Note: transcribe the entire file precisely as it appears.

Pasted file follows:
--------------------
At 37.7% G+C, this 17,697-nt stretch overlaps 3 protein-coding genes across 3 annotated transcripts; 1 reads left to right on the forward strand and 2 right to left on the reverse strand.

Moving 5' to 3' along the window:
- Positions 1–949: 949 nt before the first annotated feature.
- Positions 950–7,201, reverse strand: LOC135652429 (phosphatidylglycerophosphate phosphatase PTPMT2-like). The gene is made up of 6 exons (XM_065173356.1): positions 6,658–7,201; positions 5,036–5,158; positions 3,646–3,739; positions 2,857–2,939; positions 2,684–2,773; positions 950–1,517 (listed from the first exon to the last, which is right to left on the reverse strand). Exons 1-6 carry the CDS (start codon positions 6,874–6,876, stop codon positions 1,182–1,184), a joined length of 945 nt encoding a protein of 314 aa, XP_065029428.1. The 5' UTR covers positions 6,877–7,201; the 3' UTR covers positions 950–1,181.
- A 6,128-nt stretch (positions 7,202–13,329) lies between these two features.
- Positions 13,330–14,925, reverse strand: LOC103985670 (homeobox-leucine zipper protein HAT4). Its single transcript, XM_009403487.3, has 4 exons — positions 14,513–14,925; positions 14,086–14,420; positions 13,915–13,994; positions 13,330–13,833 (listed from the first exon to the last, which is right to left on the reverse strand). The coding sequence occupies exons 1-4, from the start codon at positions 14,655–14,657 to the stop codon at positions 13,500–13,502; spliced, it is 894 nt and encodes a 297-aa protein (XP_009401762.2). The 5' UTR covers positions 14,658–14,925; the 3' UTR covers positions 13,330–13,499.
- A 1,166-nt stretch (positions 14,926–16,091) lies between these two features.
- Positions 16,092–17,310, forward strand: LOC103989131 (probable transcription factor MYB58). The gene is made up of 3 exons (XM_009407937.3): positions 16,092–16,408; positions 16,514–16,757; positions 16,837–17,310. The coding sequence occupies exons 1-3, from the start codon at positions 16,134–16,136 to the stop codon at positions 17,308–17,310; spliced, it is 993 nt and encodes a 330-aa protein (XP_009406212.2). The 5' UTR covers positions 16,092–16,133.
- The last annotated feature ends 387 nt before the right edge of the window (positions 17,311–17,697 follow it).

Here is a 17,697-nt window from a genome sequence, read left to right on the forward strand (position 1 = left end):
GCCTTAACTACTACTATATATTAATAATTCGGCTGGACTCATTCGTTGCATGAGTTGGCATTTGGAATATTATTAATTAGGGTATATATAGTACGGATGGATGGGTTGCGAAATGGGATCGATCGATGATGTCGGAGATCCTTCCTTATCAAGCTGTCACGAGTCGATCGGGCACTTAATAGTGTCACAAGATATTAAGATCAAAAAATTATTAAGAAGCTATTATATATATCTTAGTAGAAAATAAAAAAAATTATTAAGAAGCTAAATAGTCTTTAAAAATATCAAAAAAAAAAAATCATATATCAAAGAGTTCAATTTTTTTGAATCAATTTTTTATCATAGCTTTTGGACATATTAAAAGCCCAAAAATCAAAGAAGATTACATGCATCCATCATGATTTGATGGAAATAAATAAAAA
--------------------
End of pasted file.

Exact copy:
At 37.7% G+C, this 17,697-nt stretch overlaps 3 protein-coding genes across 3 annotated transcripts; 1 reads left to right on the forward strand and 2 right to left on the reverse strand.

Moving 5' to 3' along the window:
- Positions 1–949: 949 nt before the first annotated feature.
- Positions 950–7,201, reverse strand: LOC135652429 (phosphatidylglycerophosphate phosphatase PTPMT2-like). The gene is made up of 6 exons (XM_065173356.1): positions 6,658–7,201; positions 5,036–5,158; positions 3,646–3,739; positions 2,857–2,939; positions 2,684–2,773; positions 950–1,517 (listed from the first exon to the last, which is right to left on the reverse strand). Exons 1-6 carry the CDS (start codon positions 6,874–6,876, stop codon positions 1,182–1,184), a joined length of 945 nt encoding a protein of 314 aa, XP_065029428.1. The 5' UTR covers positions 6,877–7,201; the 3' UTR covers positions 950–1,181.
- A 6,128-nt stretch (positions 7,202–13,329) lies between these two features.
- Positions 13,330–14,925, reverse strand: LOC103985670 (homeobox-leucine zipper protein HAT4). Its single transcript, XM_009403487.3, has 4 exons — positions 14,513–14,925; positions 14,086–14,420; positions 13,915–13,994; positions 13,330–13,833 (listed from the first exon to the last, which is right to left on the reverse strand). The coding sequence occupies exons 1-4, from the start codon at positions 14,655–14,657 to the stop codon at positions 13,500–13,502; spliced, it is 894 nt and encodes a 297-aa protein (XP_009401762.2). The 5' UTR covers positions 14,658–14,925; the 3' UTR covers positions 13,330–13,499.
- A 1,166-nt stretch (positions 14,926–16,091) lies between these two features.
- Positions 16,092–17,310, forward strand: LOC103989131 (probable transcription factor MYB58). The gene is made up of 3 exons (XM_009407937.3): positions 16,092–16,408; positions 16,514–16,757; positions 16,837–17,310. The coding sequence occupies exons 1-3, from the start codon at positions 16,134–16,136 to the stop codon at positions 17,308–17,310; spliced, it is 993 nt and encodes a 330-aa protein (XP_009406212.2). The 5' UTR covers positions 16,092–16,133.
- The last annotated feature ends 387 nt before the right edge of the window (positions 17,311–17,697 follow it).

Here is a 17,697-nt window from a genome sequence, read left to right on the forward strand (position 1 = left end):
GCCTTAACTACTACTATATATTAATAATTCGGCTGGACTCATTCGTTGCATGAGTTGGCATTTGGAATATTATTAATTAGGGTATATATAGTACGGATGGATGGGTTGCGAAATGGGATCGATCGATGATGTCGGAGATCCTTCCTTATCAAGCTGTCACGAGTCGATCGGGCACTTAATAGTGTCACAAGATATTAAGATCAAAAAATTATTAAGAAGCTATTATATATATCTTAGTAGAAAATAAAAAAAATTATTAAGAAGCTAAATAGTCTTTAAAAATATCAAAAAAAAAAAATCATATATCAAAGAGTTCAATTTTTTTGAATCAATTTTTTATCATAGCTTTTGGACATATTAAAAGCCCAAAAATCAAAGAAGATTACATGCATCCATCATGATTTGATGGAAATAAATAAAAA